“Which stage of capitalism is it when ordinary consumers beg a multinational corporation to insult them?” Slate asked its readers recently. The absolute best, I’d argue.
Unlike Slate, which literally instructs readers not to insult Slate in its comment policy, I’m rather fond of self-deprecating humor. But while I’d jump at the chance for Wendy’s to say I need some chicken tenders for my malnutritioned Ethiopian child-like physique, casual corporate bitchiness would really be best weaponized to slaughter social media censors.
How so? Well, along with these lip-smackingly delicious putdowns Wendy’s dispatched to random Twitter users on National Roast Day, serve yourself a helping of this saucy swipe the fast food giant took at McDonald’s:
So cold. And mind-numbingly effective, amassing nearly 50,000 likes and likely winning over more than a few mouths from Mickey D’s. The restaurant sprinkled some salt on that Mac-sized wound with several follow-up sallies, repurposing a troll tactic I call “shock and awe,” a digital Baghdad bombing using “spectacular displays of force to paralyze the enemy's perception of the battlefield and destroy its will to fight.”
Indeed, McDonald’s did not retaliate.
But imagine if, instead of at the golden arches, Wendy’s had directed such a remorseless barrage at Twitter, perhaps something along the lines of “At Wendy’s, our potatoes come both fried and baked. But not so baked as whomever made Twitter’s code of conduct,” followed up by “Sure, our mascot’s a ginger. But by perpetually banning all of the best accounts, Twitter has become even more soulless and undesirable,” and then maybe like seven or eight more.
And frisky fast food titans like Wendy’s and KFC need not be our only crusaders against Twitter. Netflix has also provoked the ire of washed-up, humorless hipsters like Erik Sherman of Inc., who presumably curled up into a ball and cried before bashing the video streamer for this tweet:
To the 53 people who've watched A Christmas Prince every day for the past 18 days: Who hurt you?— Netflix US (@netflix) December 11, 2017
I’d gladly forfeit a few inches on the digital privacy front to catch a peek at what’s playing inside Jack Dorsey’s $10 million coastal house in San Franpsycho. What is it, Jack? Do you watch Titanic for solace knowing your product is not the only once-great invention to get irredeemably shipwrecked? Does Jurassic Park make Instagram’s outpacing of Twitter by tenfold in additional monthly active users more stomachable, knowing that doomed dinosaurs can at least torment humans before vanishing into the dustbin of history? Or perhaps you’re simply watching Cuck.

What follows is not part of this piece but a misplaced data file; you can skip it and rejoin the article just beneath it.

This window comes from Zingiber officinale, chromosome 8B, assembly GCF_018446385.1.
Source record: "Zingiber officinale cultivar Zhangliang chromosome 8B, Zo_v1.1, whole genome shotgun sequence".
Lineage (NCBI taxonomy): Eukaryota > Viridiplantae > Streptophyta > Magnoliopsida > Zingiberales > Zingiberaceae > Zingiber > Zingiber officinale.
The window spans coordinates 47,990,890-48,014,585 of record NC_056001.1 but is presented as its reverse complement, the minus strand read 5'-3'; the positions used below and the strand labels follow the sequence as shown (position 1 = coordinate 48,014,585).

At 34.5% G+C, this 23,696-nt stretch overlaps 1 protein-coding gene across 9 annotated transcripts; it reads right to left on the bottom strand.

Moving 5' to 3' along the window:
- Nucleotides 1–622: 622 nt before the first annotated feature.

Elite corporations like Netflix and Wendy’s share a couple of key things in common with banned Twitter users like classical liberal YouTuber Sargon of Akkad, conservative commentator Milo Yiannopoulos, and, most recently, comedian Owen Benjamin: a healthy penchant for humour and a willingness to use that skill to boost their respective brands, sentiments that should make them natural allies in the fight against speech gatekeepers like Twitter.
But what distinguishes the corporations from the individuals? Apolitical legitimacy. Free speech is too important to be confined to hilarious but niche headlines like, “Twitter Bans Breitbart Firebrand After Brutal Ghostbusters Mocking.” These stories appeal only to a small demographic of partisan readers.
“Fast Food Giant Freaks Out After Twitter Suspension,” however, erases the stigma that gets so often and so unfairly attached to free speech issues these days and fully ushers the story into the mainstream.
Targeting consumers is extremely amusing, but progressive hand-wringers are always whining that corporations don’t do enough to help the environment. So why don’t particularly snarky and derisive corporations assuage these concerns by taking some time out of their days to purify the social media environment? Sling a few facetious tweets at Dorsey et al. The coastal hipsters aren’t aloof enough to ban Trump — likely fearing costly litigation and polarization of a large enough chunk of their user-base -- and a similar aversion would spare big-money corporations the banhammer.
Given the cooperation of enough corps, there are three foreseeable outcomes, listed below in no particular order:
* Twitter gets bludgeoned with banter over its arbitrary speech policies, bans some high-profile corporations, but relents after immense public backlash and revises its code of conduct to eliminate subjective harassment/“hate speech” provisions.
* Twitter doesn’t stop banning high-profile users, loses millions of monthly active users, and fades into obscurity.
* Twitter doesn’t stop banning high-profile users and the Based, Trump-Era FCC steps in to regulate Twitter as a public utility.
From banning Roger Stone over foul words but ignoring ESPN anti-Trumper Keith Olbermann’s potty mouth to banning anti-SJW satirist Godfrey Elfwick but leaving up the “Kill Fascists” account inciting violence against “fascists,” rank hypocrisy drips from Twitter’s every move. It is high time the little blue bird of social media had its wings clipped. Former University of Toronto professor Marshall McLuhan said, “the medium is the message,” but sometimes the medium deserves to be the martyr.